Speaking of Daniel Bryan, he lost his first match back on Raw since he was stripped of the WWE title to Bray Wyatt in 15:52. Match was good, but starting Bryan out right away with 50/50 booking is just absolutely moronic. It’s not like this is Japan and a guy fresh back from injury has a little ring rust; that logic doesn’t apply in WWE land. Plus they had Bryan pin Kane on last week’s SmackDown and [spoiler] he did the same this week. This was just a case of WWE’s ineptitude and lack of foresight when it comes to booking. I know the rumour is they are making Wyatt into a monster heel just in case the Undertaker comes back, but I really don’t see that happening at all. Kane did cause the distraction which led to the finish and he also gave Bryan a chokeslam afterwards, but that didn’t make it any less stupid.
Believe it or not, in a move right out of Nitro from 99, the Bryan/Wyatt match was the only wrestling in the first 90 minutes of the show and in fact was not the last WCW-ism of the night. Since it was “Raw Reunion” they had a Legends Panel with Shawn Michaels, Hulk Hogan & Ric Flair. They all put over the importance of winning the Royal Rumble and Flair tried his best to keep a straight face while claiming that winning the 92 Rumble was the biggest moment of his entire career. They all made Rumble picks: Shawn went with Bray Wyatt, Hogan chose Daniel Bryan and Flair picked Dean Ambrose. Big Show waddled out and was upset nobody picked him to win, so he cut promos on all the fogies. Flair went rouge and hit Show with some stiff looking punches, but Show gave him a KO punch which was Roman Reigns’ cue to come out. Reigns dumped Show over the top with a clothesline, immediately killing the gimmick of the giant that cannot be eliminated. At least Reigns didn’t cut a promo this week.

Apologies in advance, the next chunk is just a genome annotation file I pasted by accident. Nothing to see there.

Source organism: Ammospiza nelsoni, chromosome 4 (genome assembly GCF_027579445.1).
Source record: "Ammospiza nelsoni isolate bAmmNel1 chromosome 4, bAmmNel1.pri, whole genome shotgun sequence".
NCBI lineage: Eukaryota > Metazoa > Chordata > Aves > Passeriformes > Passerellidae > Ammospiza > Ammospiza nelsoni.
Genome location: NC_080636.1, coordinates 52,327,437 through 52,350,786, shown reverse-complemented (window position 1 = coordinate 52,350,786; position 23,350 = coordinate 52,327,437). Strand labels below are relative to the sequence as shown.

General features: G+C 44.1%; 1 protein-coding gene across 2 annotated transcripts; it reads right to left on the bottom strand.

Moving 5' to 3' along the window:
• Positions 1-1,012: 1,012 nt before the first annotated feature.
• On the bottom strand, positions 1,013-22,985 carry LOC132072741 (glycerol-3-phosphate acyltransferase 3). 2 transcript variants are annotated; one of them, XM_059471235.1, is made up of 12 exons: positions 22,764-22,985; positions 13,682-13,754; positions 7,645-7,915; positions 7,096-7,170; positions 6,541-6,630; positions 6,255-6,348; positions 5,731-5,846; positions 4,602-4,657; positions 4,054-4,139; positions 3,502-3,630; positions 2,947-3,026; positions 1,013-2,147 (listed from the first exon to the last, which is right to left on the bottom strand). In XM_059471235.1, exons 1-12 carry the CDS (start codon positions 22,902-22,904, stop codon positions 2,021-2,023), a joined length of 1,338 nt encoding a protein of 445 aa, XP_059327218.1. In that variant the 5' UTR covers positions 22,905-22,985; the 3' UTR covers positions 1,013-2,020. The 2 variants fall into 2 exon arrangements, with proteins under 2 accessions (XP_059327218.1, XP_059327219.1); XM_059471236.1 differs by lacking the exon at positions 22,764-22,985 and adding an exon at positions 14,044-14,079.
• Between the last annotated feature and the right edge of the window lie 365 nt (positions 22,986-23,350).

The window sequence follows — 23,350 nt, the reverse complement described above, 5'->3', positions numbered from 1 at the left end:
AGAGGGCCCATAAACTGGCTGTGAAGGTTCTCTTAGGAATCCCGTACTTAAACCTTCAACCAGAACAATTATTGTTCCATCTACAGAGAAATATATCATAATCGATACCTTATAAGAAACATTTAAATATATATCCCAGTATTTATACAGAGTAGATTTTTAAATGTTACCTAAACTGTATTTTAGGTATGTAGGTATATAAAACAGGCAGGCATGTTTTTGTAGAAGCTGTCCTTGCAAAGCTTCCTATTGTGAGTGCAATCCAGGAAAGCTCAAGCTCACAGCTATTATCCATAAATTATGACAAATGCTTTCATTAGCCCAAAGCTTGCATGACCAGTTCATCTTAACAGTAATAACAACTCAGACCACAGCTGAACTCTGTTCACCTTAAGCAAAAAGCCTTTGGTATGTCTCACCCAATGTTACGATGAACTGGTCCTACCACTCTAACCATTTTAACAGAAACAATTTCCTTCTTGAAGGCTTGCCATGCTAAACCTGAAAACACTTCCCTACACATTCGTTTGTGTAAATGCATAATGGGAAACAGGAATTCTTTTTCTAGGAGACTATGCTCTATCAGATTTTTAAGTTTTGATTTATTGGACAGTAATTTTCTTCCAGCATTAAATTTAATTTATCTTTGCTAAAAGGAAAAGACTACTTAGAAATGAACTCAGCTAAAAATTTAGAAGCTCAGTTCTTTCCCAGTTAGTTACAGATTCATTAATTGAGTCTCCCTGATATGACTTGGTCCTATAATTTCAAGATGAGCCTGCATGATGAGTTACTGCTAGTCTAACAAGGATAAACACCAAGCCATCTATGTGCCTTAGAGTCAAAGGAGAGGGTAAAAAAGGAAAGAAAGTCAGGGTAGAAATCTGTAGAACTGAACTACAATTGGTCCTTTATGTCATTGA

Later on, Scott Hall, Kevin Nash & X-Pac came out in NWO attire. Hall tried his old, “how many people came to see the NWO” bit and it was met with mild applause. The Ascension showed up and said that nobody was better than them, especially not a team from WCW. JBL got up from the booth and said he had a feeling this might happen so he made a call to an old friend. He removed his shirt to reveal an APA t shirt and Ron Simmons came out to the old APA music. The New Age Outlaws were out next and they attacked the Ascension. Road Dogg & Billy beat them up like chumps then JBL gave Viktor the Clothesline from Hell. For those of you that weren’t around back then, young guys getting obliterated by old timers was virtually every episode of Nitro from 1996-1999. I’m not going to complain too much, it was a fun segment and the Ascension were dead before they even shot this angle. They have booked the Outlaws vs. the Ascension at the Rumble, so maybe this will be the last hurrah for Konnor & Viktor. There is surely no coming back after this burial of epic proportions.